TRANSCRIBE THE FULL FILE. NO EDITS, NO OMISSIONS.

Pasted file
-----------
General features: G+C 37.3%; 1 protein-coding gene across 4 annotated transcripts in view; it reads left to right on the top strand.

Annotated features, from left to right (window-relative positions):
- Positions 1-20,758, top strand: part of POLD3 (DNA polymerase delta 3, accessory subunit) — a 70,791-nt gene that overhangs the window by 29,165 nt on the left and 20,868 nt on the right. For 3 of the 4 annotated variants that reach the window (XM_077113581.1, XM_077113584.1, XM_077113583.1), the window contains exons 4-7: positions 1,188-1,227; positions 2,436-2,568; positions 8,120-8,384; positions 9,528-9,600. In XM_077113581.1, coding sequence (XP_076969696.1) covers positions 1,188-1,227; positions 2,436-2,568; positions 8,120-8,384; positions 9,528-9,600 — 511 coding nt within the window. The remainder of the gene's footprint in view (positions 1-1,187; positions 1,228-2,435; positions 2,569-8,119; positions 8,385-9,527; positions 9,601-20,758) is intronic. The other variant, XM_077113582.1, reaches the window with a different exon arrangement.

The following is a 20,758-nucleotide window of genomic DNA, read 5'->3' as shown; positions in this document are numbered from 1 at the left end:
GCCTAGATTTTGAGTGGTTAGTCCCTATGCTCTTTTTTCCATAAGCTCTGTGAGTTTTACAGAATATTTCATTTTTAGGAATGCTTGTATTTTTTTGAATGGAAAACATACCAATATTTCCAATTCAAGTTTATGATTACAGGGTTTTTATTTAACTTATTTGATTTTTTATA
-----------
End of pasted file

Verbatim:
General features: G+C 37.3%; 1 protein-coding gene across 4 annotated transcripts in view; it reads left to right on the top strand.

Annotated features, from left to right (window-relative positions):
- Positions 1-20,758, top strand: part of POLD3 (DNA polymerase delta 3, accessory subunit) — a 70,791-nt gene that overhangs the window by 29,165 nt on the left and 20,868 nt on the right. For 3 of the 4 annotated variants that reach the window (XM_077113581.1, XM_077113584.1, XM_077113583.1), the window contains exons 4-7: positions 1,188-1,227; positions 2,436-2,568; positions 8,120-8,384; positions 9,528-9,600. In XM_077113581.1, coding sequence (XP_076969696.1) covers positions 1,188-1,227; positions 2,436-2,568; positions 8,120-8,384; positions 9,528-9,600 — 511 coding nt within the window. The remainder of the gene's footprint in view (positions 1-1,187; positions 1,228-2,435; positions 2,569-8,119; positions 8,385-9,527; positions 9,601-20,758) is intronic. The other variant, XM_077113582.1, reaches the window with a different exon arrangement.

The following is a 20,758-nucleotide window of genomic DNA, read 5'->3' as shown; positions in this document are numbered from 1 at the left end:
GCCTAGATTTTGAGTGGTTAGTCCCTATGCTCTTTTTTCCATAAGCTCTGTGAGTTTTACAGAATATTTCATTTTTAGGAATGCTTGTATTTTTTTGAATGGAAAACATACCAATATTTCCAATTCAAGTTTATGATTACAGGGTTTTTATTTAACTTATTTGATTTTTTATA